Reaching Sludge Crawl, the rim of the entrance to the crawl was again covered in foam and the long crawl began (is it only 110m?), with the low section at the bottom end requiring a bit of on-the-back progress. Again, the flow of water in the master cave was most impressive – this time being brown-tinged and positively racing away and knee-deep. Sam suggested that this was not the kind of dimensions he had in mind when the term ‘master cave’ is used – no it’s not like Hensler’s! A short stumble down the shin-bashing streamway led us to the left-leading slope of Incline Passage –a haven from floodwaters and having some nice stals all the way up the steep scramble. Reaching a flat area, ‘The Pit’ was found and a ladder was belayed to a thread above. The top looked tight, but I slid down this with 1 arm above me at one point, making more amenable progress to a point where the ladder sat bunched at a kink in the drop. Wedging myself here, more ladder was added and I fed the pile down past the obstruction. A further slight squeeze and a short drop led to a very sticky floor of thick mud, with a few drain marks leading off to the far corner. Having held a tape measure on the descent, the depth was noted at 10.6m, somewhat less than NC2’s 18m!
Climbing out was pumpy, with my feet mostly just wedged on the walls and pulling on 1 arm most of the time to make progress for the final squeeze out at the top – very tiring!
Simon investigated a short climb up into another passage, with a further aven above it – surely not too far from the surface, but in my mind it’s a no-brainer to leave it bolt-free and unscarred. What would be gained from another entrance anyway? A hole in the floor hereabouts also showed promise, emitting a slight draught and having a small flow of water as well. Tools were assembled from a pile of relics at the base of Incline Passage and enlargement was attempted. Feeling a bit tired from all the thrutching and reckoning that we would not get to the sump in the high water, I decided to head out alone whilst the others excavated. After spending a while faffing with ladder links (these things are harder to align than the planets!) to make a lighter bundle for the exit, I was surprised by the rapid arrival of the others, who reckoned that a perceived increase in flow in the dig section merited a rapid retreat. I led off, not feeling too alarmed, pushing ladder and bag ahead of me, with several shouts of ‘hurry up’ from behind necessitating Simon to take some of my load! Needless to say, there was no flood pulse and we arrived at the chamber upstream of the crawl to have a snack from Sam’s pork pie collection – cheers!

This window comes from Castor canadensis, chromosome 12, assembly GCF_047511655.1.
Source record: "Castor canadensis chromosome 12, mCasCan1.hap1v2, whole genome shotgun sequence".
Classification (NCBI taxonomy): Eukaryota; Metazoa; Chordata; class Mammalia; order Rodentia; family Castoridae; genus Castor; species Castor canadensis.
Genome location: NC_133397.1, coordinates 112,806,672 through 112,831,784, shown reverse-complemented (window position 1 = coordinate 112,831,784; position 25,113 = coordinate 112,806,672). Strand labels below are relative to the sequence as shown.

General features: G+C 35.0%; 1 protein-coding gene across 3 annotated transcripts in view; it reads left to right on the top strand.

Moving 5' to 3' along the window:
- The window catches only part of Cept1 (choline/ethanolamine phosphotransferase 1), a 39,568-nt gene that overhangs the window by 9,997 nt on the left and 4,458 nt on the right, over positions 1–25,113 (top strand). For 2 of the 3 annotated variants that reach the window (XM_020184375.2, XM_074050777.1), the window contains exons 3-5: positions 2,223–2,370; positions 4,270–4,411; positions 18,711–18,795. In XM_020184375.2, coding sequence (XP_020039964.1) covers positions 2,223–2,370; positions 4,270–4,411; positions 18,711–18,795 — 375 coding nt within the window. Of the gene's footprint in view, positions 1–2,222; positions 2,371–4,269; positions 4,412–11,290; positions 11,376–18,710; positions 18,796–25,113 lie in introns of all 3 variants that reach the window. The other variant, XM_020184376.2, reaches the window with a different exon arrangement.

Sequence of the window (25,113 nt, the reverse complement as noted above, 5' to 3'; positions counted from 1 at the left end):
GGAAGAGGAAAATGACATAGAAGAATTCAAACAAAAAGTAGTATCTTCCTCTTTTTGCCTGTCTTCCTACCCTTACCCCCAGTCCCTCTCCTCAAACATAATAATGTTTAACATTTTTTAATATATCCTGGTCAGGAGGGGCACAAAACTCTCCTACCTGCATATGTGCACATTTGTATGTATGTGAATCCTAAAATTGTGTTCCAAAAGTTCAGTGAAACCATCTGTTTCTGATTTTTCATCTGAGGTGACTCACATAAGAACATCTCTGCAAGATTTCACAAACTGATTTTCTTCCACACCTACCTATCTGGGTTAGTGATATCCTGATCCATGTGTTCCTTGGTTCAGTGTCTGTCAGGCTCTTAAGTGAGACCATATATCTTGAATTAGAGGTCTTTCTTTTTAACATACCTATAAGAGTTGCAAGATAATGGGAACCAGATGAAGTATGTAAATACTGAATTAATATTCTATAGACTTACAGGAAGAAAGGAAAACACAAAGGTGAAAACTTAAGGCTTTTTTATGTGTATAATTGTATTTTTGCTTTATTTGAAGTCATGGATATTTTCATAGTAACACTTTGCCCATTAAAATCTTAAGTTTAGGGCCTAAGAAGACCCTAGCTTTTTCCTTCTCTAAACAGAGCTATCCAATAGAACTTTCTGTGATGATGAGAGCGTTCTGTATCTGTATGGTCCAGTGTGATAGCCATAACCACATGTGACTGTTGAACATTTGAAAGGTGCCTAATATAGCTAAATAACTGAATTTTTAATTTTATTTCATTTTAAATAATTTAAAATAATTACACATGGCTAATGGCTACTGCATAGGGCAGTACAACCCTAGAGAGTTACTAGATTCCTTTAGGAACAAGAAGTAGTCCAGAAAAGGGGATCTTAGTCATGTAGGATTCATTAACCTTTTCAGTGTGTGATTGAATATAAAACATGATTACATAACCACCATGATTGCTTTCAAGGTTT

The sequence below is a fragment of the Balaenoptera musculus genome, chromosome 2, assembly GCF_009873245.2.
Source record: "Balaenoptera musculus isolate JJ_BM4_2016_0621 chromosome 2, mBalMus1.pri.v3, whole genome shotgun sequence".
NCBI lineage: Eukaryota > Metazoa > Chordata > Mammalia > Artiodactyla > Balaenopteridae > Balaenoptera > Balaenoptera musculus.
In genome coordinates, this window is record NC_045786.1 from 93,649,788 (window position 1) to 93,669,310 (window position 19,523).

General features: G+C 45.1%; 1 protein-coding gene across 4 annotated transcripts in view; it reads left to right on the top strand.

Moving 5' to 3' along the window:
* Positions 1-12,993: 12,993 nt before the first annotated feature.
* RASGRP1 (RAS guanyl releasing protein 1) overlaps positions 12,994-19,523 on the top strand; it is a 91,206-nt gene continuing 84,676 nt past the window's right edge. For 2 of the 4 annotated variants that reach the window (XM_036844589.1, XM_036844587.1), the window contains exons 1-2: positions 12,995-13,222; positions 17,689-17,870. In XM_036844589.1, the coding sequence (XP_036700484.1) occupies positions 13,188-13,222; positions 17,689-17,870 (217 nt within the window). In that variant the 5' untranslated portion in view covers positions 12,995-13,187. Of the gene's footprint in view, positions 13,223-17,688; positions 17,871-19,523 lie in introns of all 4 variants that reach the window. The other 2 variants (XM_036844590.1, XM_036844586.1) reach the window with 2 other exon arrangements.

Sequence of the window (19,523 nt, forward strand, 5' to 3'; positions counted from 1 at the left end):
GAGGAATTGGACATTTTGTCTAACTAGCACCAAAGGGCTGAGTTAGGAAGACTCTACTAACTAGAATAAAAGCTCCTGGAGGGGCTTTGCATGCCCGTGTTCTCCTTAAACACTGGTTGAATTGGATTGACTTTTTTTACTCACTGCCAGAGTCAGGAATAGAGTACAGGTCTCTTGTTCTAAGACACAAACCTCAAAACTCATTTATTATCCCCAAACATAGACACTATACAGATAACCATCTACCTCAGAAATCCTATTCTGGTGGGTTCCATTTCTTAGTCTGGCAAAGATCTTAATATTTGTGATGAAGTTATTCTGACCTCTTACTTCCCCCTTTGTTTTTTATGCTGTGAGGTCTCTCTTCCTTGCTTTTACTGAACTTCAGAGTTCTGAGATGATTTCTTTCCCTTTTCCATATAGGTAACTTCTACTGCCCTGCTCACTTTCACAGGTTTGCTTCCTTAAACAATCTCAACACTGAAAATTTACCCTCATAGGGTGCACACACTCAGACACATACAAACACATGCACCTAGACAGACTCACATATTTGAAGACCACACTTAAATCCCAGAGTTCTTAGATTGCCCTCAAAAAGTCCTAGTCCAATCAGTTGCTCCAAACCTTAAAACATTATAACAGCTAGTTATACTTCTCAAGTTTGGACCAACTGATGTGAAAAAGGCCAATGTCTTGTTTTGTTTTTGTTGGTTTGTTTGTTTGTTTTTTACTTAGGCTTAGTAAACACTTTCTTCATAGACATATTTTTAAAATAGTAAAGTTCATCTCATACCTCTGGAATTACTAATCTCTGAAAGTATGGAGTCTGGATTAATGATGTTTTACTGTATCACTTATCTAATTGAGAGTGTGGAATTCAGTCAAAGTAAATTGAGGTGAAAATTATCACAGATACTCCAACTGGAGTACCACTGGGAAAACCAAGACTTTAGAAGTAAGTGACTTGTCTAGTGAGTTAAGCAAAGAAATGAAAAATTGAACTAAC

Exiting the cave was great sport, with the added spice of wet cascades to climb, although with the heavy ‘muck-rope’ in my bag, Stemple Rift was a beast. Much swearing ensued from all party members before we were all through, with only the cobbly crawl out to be endured after the fun of climbing pitch 1.
Emerging to bright skies, I was uncomfortably conscious of how much sand I had inside my wetsuit and how much mud I had in my hair, although fortunately Mike took the vintage rope from me to carry out in his rucksack. Maybe one day we’ll get down here after a dry spell for a more relaxing day out in this superb cave.